Vader

Tibi Et Igni

Tibi Et Igni

Nuclear Blast Records/Universal Music Australia
Reviewed By Michael O'Brien
Published 31/05/2014

Another worthy addition to an already strong catalogue

It’s pretty amazing to think that trailblazing Polish death metal act, Vader, has been releasing albums for over 20 years now. Longevity of this kind is impressive enough for acts who enjoy some form of wider mainstream appeal, but for bands whose craft encompasses blast beats and guttural vocals and who have also managed to remain relevant and rather prolific throughout their career? Well, that kind of time span is practically an eternity.

2014 marks the release of Vader’s 11th full-length album, Tibi Et Igni, which is a platter that sees the band continuing to play to their strengths and staying wholly within the confines of a sound that has changed very little over the course of their career. This probably shouldn’t come as a surprise to anyone with even the most cursory of experience with Vader, however, and I don’t think it’s too much of a stretch to say that part of Vader’s long-running appeal is the knowledge that when you buy a Vader album, you’re getting a Vader album, with all that that entails.

With that being said, however, I have to be honest and say that while I do truly appreciate Vader and what they do quite a lot, they aren’t a band that generates real excitement from me anymore. Things were different when I was a teenager though. When I first got my hands on De Profundis (1995) and Black to the Blind (1997), not only did I really love those albums (and still do), I found Vader themselves to be a very exciting band and one whose releases I greatly looked forward to hearing. Fast forward some 15 years or so though and a long career that has been as solid and dependable as it has been, dare I say, predictable, has tempered the excitement that once existed. Enter Tibi Et Igni.

Right out of the gate Vader commits one of the most obnoxious of album sins by placing nearly two minutes of introduction within a four and a half minute song. That’s right, there’s an introduction that is practically unskippable because it’s part of the actual song that follows it. There’s a reason you don’t see this kind of thing on albums often (or even at all) these days, and that’s because it’s ridiculous. It’s incredibly annoying to have to wade through an introduction that you might, might, listen to a couple of times while you’re acquainting yourself with an album but after which would never listen to again because it becomes like just about every other introductory piece ever placed on a death metal album - redundant.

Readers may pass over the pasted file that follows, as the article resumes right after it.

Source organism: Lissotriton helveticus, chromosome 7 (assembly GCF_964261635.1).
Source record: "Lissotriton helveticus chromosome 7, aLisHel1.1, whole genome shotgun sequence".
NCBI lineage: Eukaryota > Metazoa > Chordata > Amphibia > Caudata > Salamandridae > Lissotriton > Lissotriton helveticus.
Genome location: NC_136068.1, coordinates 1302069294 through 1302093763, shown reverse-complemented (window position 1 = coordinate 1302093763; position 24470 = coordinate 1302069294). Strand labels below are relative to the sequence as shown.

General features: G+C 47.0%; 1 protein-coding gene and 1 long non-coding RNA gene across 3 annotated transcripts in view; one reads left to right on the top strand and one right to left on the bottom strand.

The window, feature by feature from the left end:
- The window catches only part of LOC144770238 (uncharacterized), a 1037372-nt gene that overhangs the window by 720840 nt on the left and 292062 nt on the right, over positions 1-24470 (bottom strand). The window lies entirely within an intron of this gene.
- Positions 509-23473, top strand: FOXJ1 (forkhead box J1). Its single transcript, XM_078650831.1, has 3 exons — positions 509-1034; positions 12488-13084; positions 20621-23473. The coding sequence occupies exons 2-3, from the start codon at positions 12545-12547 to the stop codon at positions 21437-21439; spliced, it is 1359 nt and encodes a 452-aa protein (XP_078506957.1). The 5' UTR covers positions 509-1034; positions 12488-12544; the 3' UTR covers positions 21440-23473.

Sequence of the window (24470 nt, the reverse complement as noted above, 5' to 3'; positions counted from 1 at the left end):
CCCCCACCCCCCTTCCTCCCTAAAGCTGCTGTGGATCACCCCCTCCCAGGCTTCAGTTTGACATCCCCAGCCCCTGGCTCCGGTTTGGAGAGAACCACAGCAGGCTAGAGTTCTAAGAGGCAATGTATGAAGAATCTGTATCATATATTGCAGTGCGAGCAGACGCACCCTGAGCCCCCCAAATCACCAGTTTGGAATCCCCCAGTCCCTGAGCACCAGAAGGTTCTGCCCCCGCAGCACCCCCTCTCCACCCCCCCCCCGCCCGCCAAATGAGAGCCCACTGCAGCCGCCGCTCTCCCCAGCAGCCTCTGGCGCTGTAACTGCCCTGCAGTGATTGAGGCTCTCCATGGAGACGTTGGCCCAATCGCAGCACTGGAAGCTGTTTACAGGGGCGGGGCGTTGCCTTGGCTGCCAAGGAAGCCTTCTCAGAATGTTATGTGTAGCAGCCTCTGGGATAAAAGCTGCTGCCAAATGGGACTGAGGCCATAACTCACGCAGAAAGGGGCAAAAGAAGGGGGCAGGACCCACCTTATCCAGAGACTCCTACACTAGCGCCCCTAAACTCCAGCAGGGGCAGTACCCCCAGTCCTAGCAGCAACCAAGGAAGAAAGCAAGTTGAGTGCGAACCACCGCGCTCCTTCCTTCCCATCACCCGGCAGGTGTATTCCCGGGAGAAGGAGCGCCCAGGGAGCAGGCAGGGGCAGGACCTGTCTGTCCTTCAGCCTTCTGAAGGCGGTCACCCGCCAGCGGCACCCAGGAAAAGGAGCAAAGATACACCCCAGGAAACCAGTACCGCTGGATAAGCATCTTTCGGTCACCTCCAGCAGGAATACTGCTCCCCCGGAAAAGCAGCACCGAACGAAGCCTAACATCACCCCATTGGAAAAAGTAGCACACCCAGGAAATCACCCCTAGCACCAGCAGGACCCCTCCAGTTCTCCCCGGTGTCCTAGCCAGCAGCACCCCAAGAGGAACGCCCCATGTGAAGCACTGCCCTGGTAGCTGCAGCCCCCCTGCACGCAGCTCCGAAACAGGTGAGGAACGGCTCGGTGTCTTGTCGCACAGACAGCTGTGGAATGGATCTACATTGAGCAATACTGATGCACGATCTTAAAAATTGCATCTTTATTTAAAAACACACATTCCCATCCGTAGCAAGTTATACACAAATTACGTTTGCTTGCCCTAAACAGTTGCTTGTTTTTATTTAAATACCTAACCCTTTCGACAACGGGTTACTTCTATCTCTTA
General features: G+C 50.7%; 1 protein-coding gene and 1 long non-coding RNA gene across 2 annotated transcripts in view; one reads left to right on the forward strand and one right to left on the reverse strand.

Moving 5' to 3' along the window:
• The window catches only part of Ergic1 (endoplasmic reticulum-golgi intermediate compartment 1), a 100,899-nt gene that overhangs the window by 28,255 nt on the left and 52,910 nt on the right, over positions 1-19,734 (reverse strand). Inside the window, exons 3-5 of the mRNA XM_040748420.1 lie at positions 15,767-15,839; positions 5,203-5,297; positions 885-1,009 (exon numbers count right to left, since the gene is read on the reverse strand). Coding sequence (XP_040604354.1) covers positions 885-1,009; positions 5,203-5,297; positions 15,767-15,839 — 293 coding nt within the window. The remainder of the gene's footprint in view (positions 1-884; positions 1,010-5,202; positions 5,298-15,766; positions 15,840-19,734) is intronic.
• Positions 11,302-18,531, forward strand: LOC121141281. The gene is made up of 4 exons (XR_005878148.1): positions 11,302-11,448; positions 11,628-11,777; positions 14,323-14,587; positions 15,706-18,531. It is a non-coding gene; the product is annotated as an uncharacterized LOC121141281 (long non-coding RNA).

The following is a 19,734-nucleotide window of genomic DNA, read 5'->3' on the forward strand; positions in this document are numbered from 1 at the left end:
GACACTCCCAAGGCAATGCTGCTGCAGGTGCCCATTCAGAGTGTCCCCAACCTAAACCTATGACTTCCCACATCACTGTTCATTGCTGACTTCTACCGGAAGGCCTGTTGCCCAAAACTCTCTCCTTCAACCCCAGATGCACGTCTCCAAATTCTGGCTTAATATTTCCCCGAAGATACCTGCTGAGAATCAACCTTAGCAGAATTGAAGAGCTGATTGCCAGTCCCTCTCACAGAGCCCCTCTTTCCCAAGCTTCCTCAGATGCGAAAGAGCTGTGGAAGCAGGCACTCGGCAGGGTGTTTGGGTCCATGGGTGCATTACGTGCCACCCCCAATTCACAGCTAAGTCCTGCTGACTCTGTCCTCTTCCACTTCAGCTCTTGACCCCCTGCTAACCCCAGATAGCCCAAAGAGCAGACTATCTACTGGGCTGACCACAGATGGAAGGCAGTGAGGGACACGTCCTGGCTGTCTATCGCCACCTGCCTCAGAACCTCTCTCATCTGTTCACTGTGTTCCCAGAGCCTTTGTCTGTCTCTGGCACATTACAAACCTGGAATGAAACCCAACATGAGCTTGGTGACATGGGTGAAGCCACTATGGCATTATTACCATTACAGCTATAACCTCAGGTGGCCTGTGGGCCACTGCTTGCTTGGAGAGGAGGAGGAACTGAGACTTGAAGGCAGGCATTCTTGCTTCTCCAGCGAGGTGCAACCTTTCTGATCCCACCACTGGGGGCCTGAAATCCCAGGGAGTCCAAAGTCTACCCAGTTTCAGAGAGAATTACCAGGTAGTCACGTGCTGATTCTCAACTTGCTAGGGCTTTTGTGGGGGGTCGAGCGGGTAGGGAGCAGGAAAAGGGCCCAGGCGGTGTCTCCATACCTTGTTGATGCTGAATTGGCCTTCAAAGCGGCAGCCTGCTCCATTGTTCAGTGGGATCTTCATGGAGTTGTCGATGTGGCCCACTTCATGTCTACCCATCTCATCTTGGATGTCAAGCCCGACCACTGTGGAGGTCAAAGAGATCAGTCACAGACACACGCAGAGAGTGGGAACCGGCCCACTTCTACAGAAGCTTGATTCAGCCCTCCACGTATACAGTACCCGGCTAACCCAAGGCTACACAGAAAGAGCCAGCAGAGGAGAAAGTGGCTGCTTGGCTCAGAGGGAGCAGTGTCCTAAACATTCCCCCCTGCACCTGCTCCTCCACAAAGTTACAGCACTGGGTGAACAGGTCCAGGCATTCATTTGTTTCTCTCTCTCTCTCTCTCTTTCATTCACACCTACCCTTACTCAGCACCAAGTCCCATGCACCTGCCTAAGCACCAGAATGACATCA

Anyway, in the scheme of things, this is pretty much the only negative blip to be found on what is otherwise a strong album from a band that has made a career out of making strong albums. This leads into perhaps the most important question: if Vader consistently releases good albums, by what metric do we determine whether one fares better than another? For me, the answer to that question comes down to whether or not there are those extraordinary riffs or songs that stand out well above all others on a recording. The lead single from De Profundis, "Silent Empire", " Carnal" and "Foetus God" from Black to the Blind, and “Lead Us!!!” from The Art of War EP are all examples of this. They’re the kind of moments that really bring their respective albums to life and elevate all of the other material around them. Tibi Et Igni, while undoubtedly a good album, unfortunately doesn’t really contain a moment like the aforementioned ones for me.

I don’t really want to go down the rabbit hole of trying to quantify what I feel makes a strong or memorable riff or song because, obviously, subjectivity plays a huge part in that determination. Suffice it to say, then, that from my perspective, the material on Tibi Et Igni is really, really good and wholly deserving of its place within Vader’s catalogue but I just don’t find it to be particularly great. To put another way, I have no doubt that I’ll listen to this album again in the future but chances are that I’ll be reaching for De Profundis or Black to the Blind first. Take that as you will.

More from Vader

Tibi Et Igni

Nuclear Blast Records/Universal Music Australia

Reviewed By Michael O'Brien
Published 31/05/2014